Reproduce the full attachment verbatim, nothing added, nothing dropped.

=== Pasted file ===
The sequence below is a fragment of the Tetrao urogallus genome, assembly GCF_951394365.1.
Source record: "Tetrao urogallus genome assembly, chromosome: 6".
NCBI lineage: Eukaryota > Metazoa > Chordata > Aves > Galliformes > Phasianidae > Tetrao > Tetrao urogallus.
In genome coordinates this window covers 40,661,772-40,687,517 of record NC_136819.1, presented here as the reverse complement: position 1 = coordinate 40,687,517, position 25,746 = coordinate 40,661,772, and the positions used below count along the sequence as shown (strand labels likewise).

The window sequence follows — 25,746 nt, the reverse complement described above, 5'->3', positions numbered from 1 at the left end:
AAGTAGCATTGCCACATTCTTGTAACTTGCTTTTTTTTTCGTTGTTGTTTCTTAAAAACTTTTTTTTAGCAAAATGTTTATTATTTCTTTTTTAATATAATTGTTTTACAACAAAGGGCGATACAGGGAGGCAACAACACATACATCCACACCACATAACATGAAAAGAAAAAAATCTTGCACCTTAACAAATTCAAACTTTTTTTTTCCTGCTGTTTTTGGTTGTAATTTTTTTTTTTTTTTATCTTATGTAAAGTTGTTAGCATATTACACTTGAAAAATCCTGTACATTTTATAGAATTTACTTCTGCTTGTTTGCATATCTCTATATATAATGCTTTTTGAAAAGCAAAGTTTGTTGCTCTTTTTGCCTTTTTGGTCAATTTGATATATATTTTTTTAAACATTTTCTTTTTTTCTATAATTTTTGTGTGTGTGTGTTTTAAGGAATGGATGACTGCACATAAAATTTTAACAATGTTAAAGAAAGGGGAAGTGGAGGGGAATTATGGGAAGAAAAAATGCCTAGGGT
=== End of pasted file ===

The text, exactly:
The sequence below is a fragment of the Tetrao urogallus genome, assembly GCF_951394365.1.
Source record: "Tetrao urogallus genome assembly, chromosome: 6".
NCBI lineage: Eukaryota > Metazoa > Chordata > Aves > Galliformes > Phasianidae > Tetrao > Tetrao urogallus.
In genome coordinates this window covers 40,661,772-40,687,517 of record NC_136819.1, presented here as the reverse complement: position 1 = coordinate 40,687,517, position 25,746 = coordinate 40,661,772, and the positions used below count along the sequence as shown (strand labels likewise).

The window sequence follows — 25,746 nt, the reverse complement described above, 5'->3', positions numbered from 1 at the left end:
AAGTAGCATTGCCACATTCTTGTAACTTGCTTTTTTTTTCGTTGTTGTTTCTTAAAAACTTTTTTTTAGCAAAATGTTTATTATTTCTTTTTTAATATAATTGTTTTACAACAAAGGGCGATACAGGGAGGCAACAACACATACATCCACACCACATAACATGAAAAGAAAAAAATCTTGCACCTTAACAAATTCAAACTTTTTTTTTCCTGCTGTTTTTGGTTGTAATTTTTTTTTTTTTTTATCTTATGTAAAGTTGTTAGCATATTACACTTGAAAAATCCTGTACATTTTATAGAATTTACTTCTGCTTGTTTGCATATCTCTATATATAATGCTTTTTGAAAAGCAAAGTTTGTTGCTCTTTTTGCCTTTTTGGTCAATTTGATATATATTTTTTTAAACATTTTCTTTTTTTCTATAATTTTTGTGTGTGTGTGTTTTAAGGAATGGATGACTGCACATAAAATTTTAACAATGTTAAAGAAAGGGGAAGTGGAGGGGAATTATGGGAAGAAAAAATGCCTAGGGT